Emitter(s): Metrics such as lumen output and throw are largely owed to the emitter (or emitters) that a flashlight is loaded with. For this reason, it’s very much worth reviewing both the number of emitters a flashlight features, and the types of emitter(s) being used. With that said, CREE has developed of a bit of a stranglehold in this area, though there are also other key brands in the space.
Materials: A tactical flashlight’s overall strength and durability primarily boil down to the materials used to construct it — more specifically the flashlight’s body, lens, and any other exterior components or covers. For the body of a tac light, aluminum alloys — often of the aerospace-grade variety — are by far the most popular construction, though there are also polymer, steel, brass, copper, and titanium lights, as well. On top of looking into the material used to craft a tactical flashlight’s lens, you’ll also want to check out whether or not the light’s body has been fortified via a coating or treatment process such as anodization.
Bezel: As one of the key elements that separate tac lights from regular flashlights, the striking bezel is a crucial area to review when shopping for a new torch. Not only should you look at the shape of the close-quarters striking weapon, but also if said bezel is crafted from a different material than the body.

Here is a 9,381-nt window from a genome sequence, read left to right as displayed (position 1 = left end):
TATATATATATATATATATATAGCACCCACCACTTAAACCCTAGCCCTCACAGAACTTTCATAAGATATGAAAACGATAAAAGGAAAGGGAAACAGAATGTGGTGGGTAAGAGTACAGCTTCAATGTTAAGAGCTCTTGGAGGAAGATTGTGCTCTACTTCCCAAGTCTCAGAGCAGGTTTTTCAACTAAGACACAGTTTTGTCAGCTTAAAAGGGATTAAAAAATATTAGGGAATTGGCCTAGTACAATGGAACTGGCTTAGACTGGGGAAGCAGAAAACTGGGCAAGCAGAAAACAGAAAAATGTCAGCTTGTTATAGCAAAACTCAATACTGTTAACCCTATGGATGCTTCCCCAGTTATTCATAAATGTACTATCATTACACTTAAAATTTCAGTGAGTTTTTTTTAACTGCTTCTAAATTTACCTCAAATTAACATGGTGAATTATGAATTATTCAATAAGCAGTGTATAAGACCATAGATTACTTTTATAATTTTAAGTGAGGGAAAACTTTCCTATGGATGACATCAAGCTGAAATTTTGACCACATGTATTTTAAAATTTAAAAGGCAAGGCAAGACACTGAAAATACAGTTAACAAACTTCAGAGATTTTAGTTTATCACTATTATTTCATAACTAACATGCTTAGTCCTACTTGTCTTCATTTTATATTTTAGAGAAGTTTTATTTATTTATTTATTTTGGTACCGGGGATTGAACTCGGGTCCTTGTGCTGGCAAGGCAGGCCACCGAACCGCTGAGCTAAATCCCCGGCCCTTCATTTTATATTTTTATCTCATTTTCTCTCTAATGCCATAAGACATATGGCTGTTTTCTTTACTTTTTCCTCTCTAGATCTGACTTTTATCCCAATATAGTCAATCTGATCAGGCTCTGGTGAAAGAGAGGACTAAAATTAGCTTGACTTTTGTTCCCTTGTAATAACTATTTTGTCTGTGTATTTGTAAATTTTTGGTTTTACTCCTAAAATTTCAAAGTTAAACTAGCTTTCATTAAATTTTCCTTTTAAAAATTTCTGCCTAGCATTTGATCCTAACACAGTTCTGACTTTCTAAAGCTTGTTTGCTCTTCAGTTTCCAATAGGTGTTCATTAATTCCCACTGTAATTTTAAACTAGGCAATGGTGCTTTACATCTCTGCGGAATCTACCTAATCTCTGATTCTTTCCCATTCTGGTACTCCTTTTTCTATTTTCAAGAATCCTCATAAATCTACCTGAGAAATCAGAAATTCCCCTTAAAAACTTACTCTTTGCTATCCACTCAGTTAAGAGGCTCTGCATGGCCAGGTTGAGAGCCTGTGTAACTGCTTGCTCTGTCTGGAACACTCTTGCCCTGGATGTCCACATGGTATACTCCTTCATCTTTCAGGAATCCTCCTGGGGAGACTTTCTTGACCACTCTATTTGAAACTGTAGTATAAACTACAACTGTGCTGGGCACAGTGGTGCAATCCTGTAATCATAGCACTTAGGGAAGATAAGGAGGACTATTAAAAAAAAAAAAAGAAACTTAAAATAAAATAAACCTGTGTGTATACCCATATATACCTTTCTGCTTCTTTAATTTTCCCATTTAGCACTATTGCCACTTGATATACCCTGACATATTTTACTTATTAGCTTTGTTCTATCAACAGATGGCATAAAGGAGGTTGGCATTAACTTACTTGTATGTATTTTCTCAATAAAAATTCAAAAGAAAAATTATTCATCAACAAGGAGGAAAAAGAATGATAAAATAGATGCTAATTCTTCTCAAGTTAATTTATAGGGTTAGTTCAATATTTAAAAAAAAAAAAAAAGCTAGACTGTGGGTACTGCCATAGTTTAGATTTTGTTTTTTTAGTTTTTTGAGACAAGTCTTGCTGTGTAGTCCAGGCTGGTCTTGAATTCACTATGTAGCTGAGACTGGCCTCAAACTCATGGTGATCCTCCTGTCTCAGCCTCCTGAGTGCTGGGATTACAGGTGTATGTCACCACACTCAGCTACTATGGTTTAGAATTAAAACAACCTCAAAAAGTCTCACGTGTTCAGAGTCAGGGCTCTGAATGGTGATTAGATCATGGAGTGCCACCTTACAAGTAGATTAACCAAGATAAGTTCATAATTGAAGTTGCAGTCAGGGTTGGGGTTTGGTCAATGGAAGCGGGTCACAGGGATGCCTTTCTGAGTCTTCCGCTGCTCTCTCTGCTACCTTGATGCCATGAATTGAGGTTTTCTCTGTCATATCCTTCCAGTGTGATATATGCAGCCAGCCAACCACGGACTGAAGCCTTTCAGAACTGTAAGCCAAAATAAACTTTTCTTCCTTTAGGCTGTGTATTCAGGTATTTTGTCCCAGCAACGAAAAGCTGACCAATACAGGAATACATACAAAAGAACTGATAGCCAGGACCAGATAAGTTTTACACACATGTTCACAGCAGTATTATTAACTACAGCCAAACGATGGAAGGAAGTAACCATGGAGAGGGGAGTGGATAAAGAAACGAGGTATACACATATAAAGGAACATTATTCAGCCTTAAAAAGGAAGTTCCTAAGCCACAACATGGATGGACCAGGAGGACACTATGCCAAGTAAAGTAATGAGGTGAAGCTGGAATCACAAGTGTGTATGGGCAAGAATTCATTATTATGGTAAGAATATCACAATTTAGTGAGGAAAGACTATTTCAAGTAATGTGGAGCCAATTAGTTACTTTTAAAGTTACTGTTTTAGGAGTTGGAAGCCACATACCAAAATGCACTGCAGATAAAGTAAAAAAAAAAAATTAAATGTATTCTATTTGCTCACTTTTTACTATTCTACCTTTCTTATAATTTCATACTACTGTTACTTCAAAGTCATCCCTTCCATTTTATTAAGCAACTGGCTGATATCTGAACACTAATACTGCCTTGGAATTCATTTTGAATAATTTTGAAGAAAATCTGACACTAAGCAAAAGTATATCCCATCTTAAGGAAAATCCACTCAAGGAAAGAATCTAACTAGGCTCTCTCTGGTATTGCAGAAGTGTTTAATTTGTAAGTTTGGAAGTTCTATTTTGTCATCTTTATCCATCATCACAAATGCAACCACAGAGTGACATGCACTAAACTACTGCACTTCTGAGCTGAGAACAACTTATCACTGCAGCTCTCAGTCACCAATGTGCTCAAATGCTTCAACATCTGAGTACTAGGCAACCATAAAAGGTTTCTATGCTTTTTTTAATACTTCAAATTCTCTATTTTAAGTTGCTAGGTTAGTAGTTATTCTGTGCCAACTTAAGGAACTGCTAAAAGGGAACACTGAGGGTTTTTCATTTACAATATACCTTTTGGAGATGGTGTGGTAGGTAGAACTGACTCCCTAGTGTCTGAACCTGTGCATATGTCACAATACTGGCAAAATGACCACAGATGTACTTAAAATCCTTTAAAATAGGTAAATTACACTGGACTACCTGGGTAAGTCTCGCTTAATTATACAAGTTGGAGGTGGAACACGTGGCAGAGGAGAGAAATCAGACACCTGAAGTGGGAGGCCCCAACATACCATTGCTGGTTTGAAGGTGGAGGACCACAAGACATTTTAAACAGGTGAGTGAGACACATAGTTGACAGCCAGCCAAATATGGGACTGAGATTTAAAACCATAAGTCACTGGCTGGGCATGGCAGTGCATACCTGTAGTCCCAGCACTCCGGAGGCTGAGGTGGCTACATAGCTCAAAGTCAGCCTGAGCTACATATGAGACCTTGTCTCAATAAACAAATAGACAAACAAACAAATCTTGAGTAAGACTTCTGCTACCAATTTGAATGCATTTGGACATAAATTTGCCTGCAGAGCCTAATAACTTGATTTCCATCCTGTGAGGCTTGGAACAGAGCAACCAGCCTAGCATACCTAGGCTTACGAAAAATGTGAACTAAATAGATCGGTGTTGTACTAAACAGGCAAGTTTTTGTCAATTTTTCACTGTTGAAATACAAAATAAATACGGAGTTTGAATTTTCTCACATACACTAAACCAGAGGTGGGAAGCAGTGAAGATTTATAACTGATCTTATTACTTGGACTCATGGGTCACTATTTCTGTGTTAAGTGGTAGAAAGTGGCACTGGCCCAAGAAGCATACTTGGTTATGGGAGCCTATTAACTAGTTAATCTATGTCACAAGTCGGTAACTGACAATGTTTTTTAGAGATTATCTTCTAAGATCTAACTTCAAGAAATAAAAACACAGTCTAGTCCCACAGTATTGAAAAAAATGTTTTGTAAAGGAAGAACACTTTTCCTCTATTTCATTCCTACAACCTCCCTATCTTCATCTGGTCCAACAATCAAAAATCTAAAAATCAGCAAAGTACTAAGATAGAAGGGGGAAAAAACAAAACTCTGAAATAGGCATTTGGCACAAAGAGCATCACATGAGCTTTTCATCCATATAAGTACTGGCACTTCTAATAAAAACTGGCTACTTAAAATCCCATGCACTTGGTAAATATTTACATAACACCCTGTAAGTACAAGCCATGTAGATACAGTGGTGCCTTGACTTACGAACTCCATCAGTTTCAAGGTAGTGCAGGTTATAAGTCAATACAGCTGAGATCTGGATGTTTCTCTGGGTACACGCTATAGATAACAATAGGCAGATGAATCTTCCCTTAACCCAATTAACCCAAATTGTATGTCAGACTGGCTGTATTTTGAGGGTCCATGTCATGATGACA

Battery: Just like with any other modern LED flashlight, a tactical light’s battery is also of extreme importance as it will ultimately determine the amount of a runtime that a light offers. The type of battery used — and its potency — will also play a role in the overall size of the flashlight itself, too. Additionally, some tactical flashlights feature batteries with magnetic-coupling charging systems.
Settings & Modes: Like regular flashlights, it’s become commonplace for tac lights to feature multiple brightness/power settings — with the lower power modes boasting less lumens but offering greater battery life. A great many tactical flashlights also offer strobe functions. There are also tactical lights that come loaded with the ability to emit different light spectrums.
Water Resistance: As items that need to be immensely durable, tactical flashlights unsurprisingly often boast robust levels of water resistance. This is another area that’s crucial to review when buying a tac light — and one that’s typically measured using in Ingress Protection (or IP) rating such as IPX7.
Size & Weight: A proper tactical flashlight is typically a handheld item that can easily be carried on the body and readily deployed as needed. Tac lights also need to be able to function as an effective close-range weapon. For these reasons, most individuals opt for a tactical flashlight that comfortably fits in the hand — typically about 5” to 6” in length and 1” to 1.5” I diameter.
Operation: This area refers to the number of buttons and switches present on a tac light. This includes basic side switches and buttons, as well as the more common tail switch.
Weapon Mounting: Though they are typically carried by hand, some tactical flashlights manage to offer even greater levels of value and versatility by coming with — or being sold with an optional — kit that allows the flashlight to be mounted to a firearm. These kits typically come with accompanying remote switches that mount to the gun and allow the light to be easily turned on or off (or have its different modes run through).
The Best Tactical Flashlights You Can Buy
ThruNite BSS V5